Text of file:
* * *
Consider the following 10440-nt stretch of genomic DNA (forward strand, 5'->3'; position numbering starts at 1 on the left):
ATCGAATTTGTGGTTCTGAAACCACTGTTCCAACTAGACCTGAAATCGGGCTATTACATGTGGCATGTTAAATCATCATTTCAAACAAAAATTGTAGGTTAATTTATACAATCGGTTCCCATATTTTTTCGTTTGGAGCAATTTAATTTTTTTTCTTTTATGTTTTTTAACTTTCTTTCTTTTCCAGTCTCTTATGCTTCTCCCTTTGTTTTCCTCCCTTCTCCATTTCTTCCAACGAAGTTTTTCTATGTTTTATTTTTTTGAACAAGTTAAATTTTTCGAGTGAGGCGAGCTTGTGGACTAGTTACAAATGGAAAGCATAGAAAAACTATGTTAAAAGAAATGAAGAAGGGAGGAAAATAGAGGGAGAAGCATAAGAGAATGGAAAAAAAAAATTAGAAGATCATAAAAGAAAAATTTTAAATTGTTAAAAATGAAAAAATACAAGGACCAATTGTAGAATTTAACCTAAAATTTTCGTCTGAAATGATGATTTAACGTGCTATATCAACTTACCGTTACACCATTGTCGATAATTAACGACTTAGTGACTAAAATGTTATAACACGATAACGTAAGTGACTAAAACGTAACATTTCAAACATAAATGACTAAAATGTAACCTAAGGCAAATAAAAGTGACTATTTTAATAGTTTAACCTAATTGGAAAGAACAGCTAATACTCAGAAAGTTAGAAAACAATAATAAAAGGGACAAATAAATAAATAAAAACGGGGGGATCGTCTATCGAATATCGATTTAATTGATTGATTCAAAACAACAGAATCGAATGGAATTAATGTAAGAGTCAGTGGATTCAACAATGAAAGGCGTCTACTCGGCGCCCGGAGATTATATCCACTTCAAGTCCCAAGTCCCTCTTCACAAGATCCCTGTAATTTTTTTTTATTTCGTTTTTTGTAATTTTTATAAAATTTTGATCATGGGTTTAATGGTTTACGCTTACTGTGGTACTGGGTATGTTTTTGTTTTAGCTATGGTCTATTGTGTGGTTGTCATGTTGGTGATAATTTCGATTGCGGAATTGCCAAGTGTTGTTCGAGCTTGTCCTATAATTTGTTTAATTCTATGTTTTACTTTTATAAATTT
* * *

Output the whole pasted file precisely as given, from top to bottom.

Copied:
Consider the following 10440-nt stretch of genomic DNA (forward strand, 5'->3'; position numbering starts at 1 on the left):
ATCGAATTTGTGGTTCTGAAACCACTGTTCCAACTAGACCTGAAATCGGGCTATTACATGTGGCATGTTAAATCATCATTTCAAACAAAAATTGTAGGTTAATTTATACAATCGGTTCCCATATTTTTTCGTTTGGAGCAATTTAATTTTTTTTCTTTTATGTTTTTTAACTTTCTTTCTTTTCCAGTCTCTTATGCTTCTCCCTTTGTTTTCCTCCCTTCTCCATTTCTTCCAACGAAGTTTTTCTATGTTTTATTTTTTTGAACAAGTTAAATTTTTCGAGTGAGGCGAGCTTGTGGACTAGTTACAAATGGAAAGCATAGAAAAACTATGTTAAAAGAAATGAAGAAGGGAGGAAAATAGAGGGAGAAGCATAAGAGAATGGAAAAAAAAAATTAGAAGATCATAAAAGAAAAATTTTAAATTGTTAAAAATGAAAAAATACAAGGACCAATTGTAGAATTTAACCTAAAATTTTCGTCTGAAATGATGATTTAACGTGCTATATCAACTTACCGTTACACCATTGTCGATAATTAACGACTTAGTGACTAAAATGTTATAACACGATAACGTAAGTGACTAAAACGTAACATTTCAAACATAAATGACTAAAATGTAACCTAAGGCAAATAAAAGTGACTATTTTAATAGTTTAACCTAATTGGAAAGAACAGCTAATACTCAGAAAGTTAGAAAACAATAATAAAAGGGACAAATAAATAAATAAAAACGGGGGGATCGTCTATCGAATATCGATTTAATTGATTGATTCAAAACAACAGAATCGAATGGAATTAATGTAAGAGTCAGTGGATTCAACAATGAAAGGCGTCTACTCGGCGCCCGGAGATTATATCCACTTCAAGTCCCAAGTCCCTCTTCACAAGATCCCTGTAATTTTTTTTTATTTCGTTTTTTGTAATTTTTATAAAATTTTGATCATGGGTTTAATGGTTTACGCTTACTGTGGTACTGGGTATGTTTTTGTTTTAGCTATGGTCTATTGTGTGGTTGTCATGTTGGTGATAATTTCGATTGCGGAATTGCCAAGTGTTGTTCGAGCTTGTCCTATAATTTGTTTAATTCTATGTTTTACTTTTATAAATTT